Il vangelo secondo Matteo (1964)

1 03 2011

At the very least, one has to give Pasolini credit for making a story arc as familiar and overplayed as that of Jesus be somewhat gripping and interesting, especially considering the fact that he’s dealing with his entire life. We get the immaculate conception, the crucifixion and everything in between. All the lore of the miracles, the disciples, the unintentional provocation of the world are all photographed in a rather matter of fact manner. There’s an obvious poetry in all of Pasolini’s setups, though. The camera seems to gravitate around all the actors even as others recite extended monologues, all of course coming from the source material. It’s an odd experience, that’s for sure, and like pretty much all of Pasolini’s work, seems like it shouldn’t work at all yet somehow does.

It’s a pretty good idea to at least have some sort of appreciation of Pasolini’s career (in film or elsewhere, which I guess would just be poetry) because his style is so potentially polarizing. He’s been called amateurish and shaky, but to me, that is all part of his charm. Sure, those aren’t the qualities that any filmmaker wants to be defined by, but the “messy” nature of Pasolini’s film career makes his work feel all the more personal. In this case, it is especially important since the story of Jesus seems so impersonal and I don’t mean this as a slight to any religious organizations or religious people. The story concerns the savior of mankind, but Pasolini forms a portrait of a revolutionary that just happens to be the most important one in the history of the world.

I think the single most remarkable aspect of this film is that it essentially tries to create its new language. Sure, the cinema verite approach is not, at least on paper, totally revolutionary, not even in Pasolini’s own oeuvre, but how it’s connected with content that is almost exclusively poetic and/or romantic is sort of brilliant. Sure, there really isn’t a need to focus in on the miraculous nature of Jesus’ life, but when it comes to his extended monologues, which almost bring the film to a screeching halt, those poetic touches do wonders. Sure, a lot of the movie is just people walking around and in all honesty, Pasolini was not nearly as fantastic at photographing landscapes as his fellow countrymen Antonioni, but there is an odd beauty in close-up faux-steadicam shots of people’s faces.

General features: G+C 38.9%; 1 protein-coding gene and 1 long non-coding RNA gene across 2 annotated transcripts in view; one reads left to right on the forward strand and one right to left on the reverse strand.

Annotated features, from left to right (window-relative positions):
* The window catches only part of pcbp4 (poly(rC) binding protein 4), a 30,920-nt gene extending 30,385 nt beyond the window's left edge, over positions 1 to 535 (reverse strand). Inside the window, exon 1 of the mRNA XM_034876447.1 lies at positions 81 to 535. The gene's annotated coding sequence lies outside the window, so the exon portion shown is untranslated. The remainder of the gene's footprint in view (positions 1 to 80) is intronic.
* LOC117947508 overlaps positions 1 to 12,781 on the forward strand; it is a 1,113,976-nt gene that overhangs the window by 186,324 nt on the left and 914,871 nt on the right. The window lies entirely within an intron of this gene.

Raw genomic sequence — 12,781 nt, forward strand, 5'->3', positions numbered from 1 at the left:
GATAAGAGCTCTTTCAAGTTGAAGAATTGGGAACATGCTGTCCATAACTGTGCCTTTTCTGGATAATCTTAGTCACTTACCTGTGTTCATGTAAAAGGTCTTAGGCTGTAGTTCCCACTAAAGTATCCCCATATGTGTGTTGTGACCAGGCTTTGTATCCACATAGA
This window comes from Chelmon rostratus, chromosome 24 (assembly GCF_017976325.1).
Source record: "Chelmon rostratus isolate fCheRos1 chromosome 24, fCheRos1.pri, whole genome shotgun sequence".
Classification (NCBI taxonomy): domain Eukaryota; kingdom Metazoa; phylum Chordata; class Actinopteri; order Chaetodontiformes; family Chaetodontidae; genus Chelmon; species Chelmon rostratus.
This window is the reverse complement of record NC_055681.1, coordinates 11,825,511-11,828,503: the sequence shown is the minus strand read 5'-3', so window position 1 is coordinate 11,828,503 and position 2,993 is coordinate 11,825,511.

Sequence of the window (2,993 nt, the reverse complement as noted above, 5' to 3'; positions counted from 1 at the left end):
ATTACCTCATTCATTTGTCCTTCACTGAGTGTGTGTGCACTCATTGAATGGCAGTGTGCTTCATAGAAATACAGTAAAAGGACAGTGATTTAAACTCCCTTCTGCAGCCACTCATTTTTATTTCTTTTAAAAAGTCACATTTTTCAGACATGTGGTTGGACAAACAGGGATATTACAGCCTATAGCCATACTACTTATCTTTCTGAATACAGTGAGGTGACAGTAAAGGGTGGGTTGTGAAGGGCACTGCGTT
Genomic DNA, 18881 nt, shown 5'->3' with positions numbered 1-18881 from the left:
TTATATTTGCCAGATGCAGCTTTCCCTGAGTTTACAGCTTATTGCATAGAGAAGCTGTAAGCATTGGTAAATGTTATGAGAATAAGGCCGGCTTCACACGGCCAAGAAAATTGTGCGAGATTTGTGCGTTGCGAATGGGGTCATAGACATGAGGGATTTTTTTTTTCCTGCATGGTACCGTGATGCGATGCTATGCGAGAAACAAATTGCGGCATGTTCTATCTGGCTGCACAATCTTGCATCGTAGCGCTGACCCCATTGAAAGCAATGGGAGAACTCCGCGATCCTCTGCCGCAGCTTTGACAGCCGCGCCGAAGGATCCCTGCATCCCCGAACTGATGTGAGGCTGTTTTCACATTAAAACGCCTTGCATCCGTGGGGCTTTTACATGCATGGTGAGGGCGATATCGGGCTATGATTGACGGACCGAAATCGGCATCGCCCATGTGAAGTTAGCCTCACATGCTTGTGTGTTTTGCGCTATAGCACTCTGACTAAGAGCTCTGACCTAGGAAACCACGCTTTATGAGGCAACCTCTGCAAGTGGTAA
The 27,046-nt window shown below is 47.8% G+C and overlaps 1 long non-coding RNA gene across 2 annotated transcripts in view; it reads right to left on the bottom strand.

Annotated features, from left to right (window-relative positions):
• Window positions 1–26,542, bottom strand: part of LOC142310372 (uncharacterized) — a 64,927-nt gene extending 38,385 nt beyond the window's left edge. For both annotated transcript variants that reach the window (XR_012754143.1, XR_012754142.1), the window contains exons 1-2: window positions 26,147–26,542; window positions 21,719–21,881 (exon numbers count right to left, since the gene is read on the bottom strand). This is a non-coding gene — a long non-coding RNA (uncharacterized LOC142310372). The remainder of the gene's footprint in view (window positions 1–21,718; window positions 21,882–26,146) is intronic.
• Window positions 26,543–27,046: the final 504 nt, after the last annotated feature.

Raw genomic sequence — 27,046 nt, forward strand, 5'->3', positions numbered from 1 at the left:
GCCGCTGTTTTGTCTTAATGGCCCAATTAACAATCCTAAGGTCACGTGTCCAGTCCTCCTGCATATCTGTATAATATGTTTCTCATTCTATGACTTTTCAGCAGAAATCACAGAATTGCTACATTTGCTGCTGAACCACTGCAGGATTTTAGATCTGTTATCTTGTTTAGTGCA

Perhaps there’s a little of Korine here too, which I guess could be enough to turn enough people away, but that’s sort of a fair warning. There’s these odd little sequences that are surreal and sort of grotesque, the leper is one of the first things that comes to mind, but there’s also the spontaneous moments like Jesus’ angry tirade at the expense of a village market. It’s funny, but the movie’s best moments are the ones that seem the least memorable. Somehow, I think that a good representation of the movie as a whole. Sure, you get the big stuff, but it’s Pasolini’s little touches that elevates it beyond being an adaptation.



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